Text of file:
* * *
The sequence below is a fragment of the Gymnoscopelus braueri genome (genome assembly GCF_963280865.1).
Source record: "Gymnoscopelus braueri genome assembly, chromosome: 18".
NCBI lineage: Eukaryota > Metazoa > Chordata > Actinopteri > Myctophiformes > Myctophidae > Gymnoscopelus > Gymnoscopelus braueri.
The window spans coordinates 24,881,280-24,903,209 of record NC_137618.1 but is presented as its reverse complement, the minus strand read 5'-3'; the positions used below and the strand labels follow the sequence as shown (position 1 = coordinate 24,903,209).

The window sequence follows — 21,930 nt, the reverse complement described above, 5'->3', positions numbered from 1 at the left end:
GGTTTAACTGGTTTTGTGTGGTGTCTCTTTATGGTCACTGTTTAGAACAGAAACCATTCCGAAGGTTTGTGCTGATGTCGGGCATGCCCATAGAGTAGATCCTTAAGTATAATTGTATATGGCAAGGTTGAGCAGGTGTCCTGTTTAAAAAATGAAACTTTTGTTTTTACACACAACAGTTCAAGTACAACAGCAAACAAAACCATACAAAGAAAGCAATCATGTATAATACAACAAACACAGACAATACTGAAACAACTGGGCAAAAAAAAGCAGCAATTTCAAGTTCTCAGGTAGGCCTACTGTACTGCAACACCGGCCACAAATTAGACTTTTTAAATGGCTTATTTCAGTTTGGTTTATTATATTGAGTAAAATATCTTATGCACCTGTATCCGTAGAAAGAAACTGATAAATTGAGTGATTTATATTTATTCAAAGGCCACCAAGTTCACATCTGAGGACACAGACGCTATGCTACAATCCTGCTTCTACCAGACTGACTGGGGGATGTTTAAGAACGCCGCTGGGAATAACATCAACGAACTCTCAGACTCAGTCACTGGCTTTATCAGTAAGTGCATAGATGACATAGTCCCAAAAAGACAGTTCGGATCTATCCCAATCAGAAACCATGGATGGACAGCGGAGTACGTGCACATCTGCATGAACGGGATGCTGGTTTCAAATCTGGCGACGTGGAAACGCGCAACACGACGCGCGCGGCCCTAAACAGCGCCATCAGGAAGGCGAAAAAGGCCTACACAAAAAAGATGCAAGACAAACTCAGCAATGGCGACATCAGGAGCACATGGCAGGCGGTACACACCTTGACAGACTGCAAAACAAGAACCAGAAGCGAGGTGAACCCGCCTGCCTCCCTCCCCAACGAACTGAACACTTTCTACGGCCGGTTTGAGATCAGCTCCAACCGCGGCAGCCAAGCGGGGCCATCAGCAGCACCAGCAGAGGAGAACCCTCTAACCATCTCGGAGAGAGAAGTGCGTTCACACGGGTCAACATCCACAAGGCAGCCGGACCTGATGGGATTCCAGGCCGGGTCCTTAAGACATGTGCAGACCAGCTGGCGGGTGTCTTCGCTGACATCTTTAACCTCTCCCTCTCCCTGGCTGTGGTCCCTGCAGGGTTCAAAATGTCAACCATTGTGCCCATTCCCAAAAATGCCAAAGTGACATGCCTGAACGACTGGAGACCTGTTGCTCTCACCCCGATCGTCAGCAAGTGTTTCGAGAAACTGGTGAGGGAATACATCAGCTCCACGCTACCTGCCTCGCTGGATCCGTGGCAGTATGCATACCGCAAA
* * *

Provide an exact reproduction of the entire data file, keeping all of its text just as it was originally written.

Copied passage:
The sequence below is a fragment of the Gymnoscopelus braueri genome (genome assembly GCF_963280865.1).
Source record: "Gymnoscopelus braueri genome assembly, chromosome: 18".
NCBI lineage: Eukaryota > Metazoa > Chordata > Actinopteri > Myctophiformes > Myctophidae > Gymnoscopelus > Gymnoscopelus braueri.
The window spans coordinates 24,881,280-24,903,209 of record NC_137618.1 but is presented as its reverse complement, the minus strand read 5'-3'; the positions used below and the strand labels follow the sequence as shown (position 1 = coordinate 24,903,209).

The window sequence follows — 21,930 nt, the reverse complement described above, 5'->3', positions numbered from 1 at the left end:
GGTTTAACTGGTTTTGTGTGGTGTCTCTTTATGGTCACTGTTTAGAACAGAAACCATTCCGAAGGTTTGTGCTGATGTCGGGCATGCCCATAGAGTAGATCCTTAAGTATAATTGTATATGGCAAGGTTGAGCAGGTGTCCTGTTTAAAAAATGAAACTTTTGTTTTTACACACAACAGTTCAAGTACAACAGCAAACAAAACCATACAAAGAAAGCAATCATGTATAATACAACAAACACAGACAATACTGAAACAACTGGGCAAAAAAAAGCAGCAATTTCAAGTTCTCAGGTAGGCCTACTGTACTGCAACACCGGCCACAAATTAGACTTTTTAAATGGCTTATTTCAGTTTGGTTTATTATATTGAGTAAAATATCTTATGCACCTGTATCCGTAGAAAGAAACTGATAAATTGAGTGATTTATATTTATTCAAAGGCCACCAAGTTCACATCTGAGGACACAGACGCTATGCTACAATCCTGCTTCTACCAGACTGACTGGGGGATGTTTAAGAACGCCGCTGGGAATAACATCAACGAACTCTCAGACTCAGTCACTGGCTTTATCAGTAAGTGCATAGATGACATAGTCCCAAAAAGACAGTTCGGATCTATCCCAATCAGAAACCATGGATGGACAGCGGAGTACGTGCACATCTGCATGAACGGGATGCTGGTTTCAAATCTGGCGACGTGGAAACGCGCAACACGACGCGCGCGGCCCTAAACAGCGCCATCAGGAAGGCGAAAAAGGCCTACACAAAAAAGATGCAAGACAAACTCAGCAATGGCGACATCAGGAGCACATGGCAGGCGGTACACACCTTGACAGACTGCAAAACAAGAACCAGAAGCGAGGTGAACCCGCCTGCCTCCCTCCCCAACGAACTGAACACTTTCTACGGCCGGTTTGAGATCAGCTCCAACCGCGGCAGCCAAGCGGGGCCATCAGCAGCACCAGCAGAGGAGAACCCTCTAACCATCTCGGAGAGAGAAGTGCGTTCACACGGGTCAACATCCACAAGGCAGCCGGACCTGATGGGATTCCAGGCCGGGTCCTTAAGACATGTGCAGACCAGCTGGCGGGTGTCTTCGCTGACATCTTTAACCTCTCCCTCTCCCTGGCTGTGGTCCCTGCAGGGTTCAAAATGTCAACCATTGTGCCCATTCCCAAAAATGCCAAAGTGACATGCCTGAACGACTGGAGACCTGTTGCTCTCACCCCGATCGTCAGCAAGTGTTTCGAGAAACTGGTGAGGGAATACATCAGCTCCACGCTACCTGCCTCGCTGGATCCGTGGCAGTATGCATACCGCAAA